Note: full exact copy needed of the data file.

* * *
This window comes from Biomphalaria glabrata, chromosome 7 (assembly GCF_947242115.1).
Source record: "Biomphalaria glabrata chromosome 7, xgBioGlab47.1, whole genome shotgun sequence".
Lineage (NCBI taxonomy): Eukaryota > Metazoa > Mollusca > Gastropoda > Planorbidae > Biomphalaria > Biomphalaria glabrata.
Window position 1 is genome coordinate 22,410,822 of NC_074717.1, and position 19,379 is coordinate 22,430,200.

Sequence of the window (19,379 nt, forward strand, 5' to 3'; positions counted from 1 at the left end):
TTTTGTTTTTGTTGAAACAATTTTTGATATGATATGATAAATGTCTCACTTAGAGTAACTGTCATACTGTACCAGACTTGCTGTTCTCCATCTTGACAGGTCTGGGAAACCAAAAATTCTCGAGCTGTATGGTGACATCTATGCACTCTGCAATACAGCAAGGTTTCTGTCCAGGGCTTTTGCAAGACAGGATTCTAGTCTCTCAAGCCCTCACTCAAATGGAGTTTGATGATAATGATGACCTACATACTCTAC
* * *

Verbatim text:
This window comes from Biomphalaria glabrata, chromosome 7 (assembly GCF_947242115.1).
Source record: "Biomphalaria glabrata chromosome 7, xgBioGlab47.1, whole genome shotgun sequence".
Lineage (NCBI taxonomy): Eukaryota > Metazoa > Mollusca > Gastropoda > Planorbidae > Biomphalaria > Biomphalaria glabrata.
Window position 1 is genome coordinate 22,410,822 of NC_074717.1, and position 19,379 is coordinate 22,430,200.

Sequence of the window (19,379 nt, forward strand, 5' to 3'; positions counted from 1 at the left end):
TTTTGTTTTTGTTGAAACAATTTTTGATATGATATGATAAATGTCTCACTTAGAGTAACTGTCATACTGTACCAGACTTGCTGTTCTCCATCTTGACAGGTCTGGGAAACCAAAAATTCTCGAGCTGTATGGTGACATCTATGCACTCTGCAATACAGCAAGGTTTCTGTCCAGGGCTTTTGCAAGACAGGATTCTAGTCTCTCAAGCCCTCACTCAAATGGAGTTTGATGATAATGATGACCTACATACTCTAC